Summer may be ending, but mosquitoes are still breeding and biting in Virginia. The Virginia Department of Health (VDH) urges everyone to pay attention to prevention. It is the best way to combat mosquito-borne illnesses, such as those caused by West Nile virus (WNV) and La Crosse encephalitis (LAC) virus.
WNV disease has been reported in four Virginians as of August 25, 2015. This is not unusual in Virginia: there were seven reports of WNV disease in people last year, and six in 2013. Most people bitten by a mosquito will not get sick, but WNV, LAC virus and other mosquito-borne viruses can cause serious illness. The best defense is to protect yourself from being bitten by mosquitoes and to eliminate mosquito breeding areas.
Most of the mosquito species that need to be controlled breed in standing water within a few hundred feet of homes. Protecting yourself and taking some simple control measures around the house can be very effective in managing the mosquito population and protecting against mosquito bites:
Prince William Health District is bringing the National Diabetes Prevention Program to the Greater Prince William Area. The program offers people with a high risk of developing type 2 diabetes a process to prevent or delay the onset of the condition by making modest lifestyle changes.
The CDC-led National Diabetes Prevention Program offers an effective lifestyle change program that is proven to prevent or delay type 2 diabetes. Program participants at high risk for type 2 diabetes meet in a group with a skilled Lifestyle Coach to learn ways to incorporate healthier eating and moderate physical activity into their daily lives. During the year-long program, participants also work with the Lifestyle Coach and the group to identify and discuss overcoming barriers to making these lifestyle changes.
For more information or to sign up for the program, please contact Kelsey Flutsch at 703-792-6283.
Virginia’s statewide Drug Take-Back Day is an effort to prevent prescription drug abuse and to keep trace drugs out of our lakes and streams. In communities all across the commonwealth, it is a day where citizens can drop off their unused, unwanted, or expired medications at their local law enforcement agencies for safe disposal.
The Office of the Attorney General, the Secretary of Public Safety, the Virginia State Police, and local law enforcement agencies are working together to participate in this nationwide U.S. Drug Enforcement Administration’s National Take-Back Day.
Drug Take-Back Day is a day where citizens can drop off their unused, unwanted, or expired medications at their local law enforcement agencies for safe disposal.
Drug Take-Back Day is an effort to prevent prescription drug abuse and to keep trace drugs out of our lakes and streams (wastewater treatment plants cannot remove many compounds found in medications; so when flushed or put in a landfill, drugs are discharged into our surface and ground water and consumed by fish and wildlife).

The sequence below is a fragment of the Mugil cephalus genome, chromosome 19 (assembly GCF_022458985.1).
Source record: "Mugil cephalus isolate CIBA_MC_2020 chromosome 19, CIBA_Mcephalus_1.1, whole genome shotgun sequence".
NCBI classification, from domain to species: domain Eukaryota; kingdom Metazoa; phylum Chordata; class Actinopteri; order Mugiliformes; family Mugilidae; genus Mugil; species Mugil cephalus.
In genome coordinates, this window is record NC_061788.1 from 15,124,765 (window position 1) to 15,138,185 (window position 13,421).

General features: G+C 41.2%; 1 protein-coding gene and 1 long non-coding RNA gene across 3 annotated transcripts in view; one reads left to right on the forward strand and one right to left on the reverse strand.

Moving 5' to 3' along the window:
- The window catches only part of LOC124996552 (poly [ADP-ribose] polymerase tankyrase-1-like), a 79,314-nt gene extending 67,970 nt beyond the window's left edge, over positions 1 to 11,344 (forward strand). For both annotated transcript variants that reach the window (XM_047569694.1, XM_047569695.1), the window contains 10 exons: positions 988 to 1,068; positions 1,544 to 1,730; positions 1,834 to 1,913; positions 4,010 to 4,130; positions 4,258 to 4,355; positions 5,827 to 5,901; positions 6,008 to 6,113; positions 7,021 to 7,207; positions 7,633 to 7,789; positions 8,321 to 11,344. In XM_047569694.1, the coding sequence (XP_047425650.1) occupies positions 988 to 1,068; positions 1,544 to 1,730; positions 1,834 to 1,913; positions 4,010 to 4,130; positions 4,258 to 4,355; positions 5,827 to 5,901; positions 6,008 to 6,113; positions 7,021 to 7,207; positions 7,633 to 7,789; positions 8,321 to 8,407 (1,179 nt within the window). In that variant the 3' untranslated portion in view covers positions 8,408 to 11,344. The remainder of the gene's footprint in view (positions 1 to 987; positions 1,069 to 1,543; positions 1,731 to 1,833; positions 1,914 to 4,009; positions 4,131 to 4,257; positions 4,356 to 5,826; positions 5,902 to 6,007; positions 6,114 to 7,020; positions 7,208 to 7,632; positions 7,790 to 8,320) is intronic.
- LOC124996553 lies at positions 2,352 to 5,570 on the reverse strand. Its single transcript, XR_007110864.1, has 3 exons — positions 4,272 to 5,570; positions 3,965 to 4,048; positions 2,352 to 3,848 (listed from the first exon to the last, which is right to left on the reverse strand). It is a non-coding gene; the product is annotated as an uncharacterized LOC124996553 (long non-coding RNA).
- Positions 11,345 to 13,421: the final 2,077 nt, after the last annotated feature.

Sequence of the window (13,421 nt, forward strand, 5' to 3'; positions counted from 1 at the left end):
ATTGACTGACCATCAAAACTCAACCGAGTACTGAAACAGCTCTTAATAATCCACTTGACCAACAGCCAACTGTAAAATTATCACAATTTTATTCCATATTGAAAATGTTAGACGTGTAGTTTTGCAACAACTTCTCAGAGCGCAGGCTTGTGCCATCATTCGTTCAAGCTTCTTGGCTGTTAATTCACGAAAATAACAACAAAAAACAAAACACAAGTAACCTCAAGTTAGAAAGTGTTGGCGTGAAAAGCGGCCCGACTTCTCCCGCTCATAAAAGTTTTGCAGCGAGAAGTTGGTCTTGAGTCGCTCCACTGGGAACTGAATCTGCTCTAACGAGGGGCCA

Take-back programs are the safest method for disposing of prescription drugs because they are organized and closely monitored by local, state, and federal government agencies. These agencies ensure the proper disposal of the drugs in accordance with federal law.
A growing concern across the commonwealth is prescription medications being taken from medicine cabinets or the trash by those who abuse drugs. According to the Centers for Disease Control and Prevention, in 2006, nearly seven million Americans over the age of 12 reported abusing prescription medications. In fact, approximately 60 percent of people who abuse prescription painkillers indicate that they obtained the prescription drugs from friends or relatives for free, often taking the drugs without permission.
Children or pets may ingest undisposed or improperly disposed medications. This can lead to overdose, injury, and even death.
Many people believe that flushing or simply throwing away drugs is the best way to dispose of medications, however, if not disposed of properly, the drugs can contaminate the ground and waterways. Wastewater treatment plants are not designed to remove or process many compounds found in medications. Instead, when flushed or put in a landfill, the drugs are discharged into our surface and ground water.
Pharmaceutical contaminants in water have been shown to cause serious harm to fish and wildlife living in and near rivers and lakes. Humans can also be exposed to these chemicals when they drink water drawn from contaminated bodies of water or eat wild game or fish. The long-term human health risks from exposure to even very small amounts of these chemicals is not yet known.
If a take-back program is not available, home disposal, when completed correctly per the instructions below, is another option to dispose of prescription drugs:
In 2010, the Office of the Attorney General created a task force to create a model practice aimed at helping localities hold successful drug take-back events on their own.
View the attorney general’s “Tips for the Proper Disposal of Prescription Drugs.”
To request tip cards for distribution, email firstname.lastname@example.org
Since 2008, nearly 52,000 jobs in local health departments across the United States have been eliminated, leading to a significant impact on illnesses, injuries and death among the American people. Often going unnoticed, health departments focus on preparing for, preventing and responding to illnesses and injuries caused by a variety of factors. Local health departments address everything from disease, natural disasters, terrorism, to vaccinations against the flu, measles, whooping cough and hepatitis A and B. Of the 2,800 local health departments across the United States, most have been greatly weakened by funding and staffing cuts- affecting nearly 200 million Americans each day.
To eliminate mosquito breeding areas: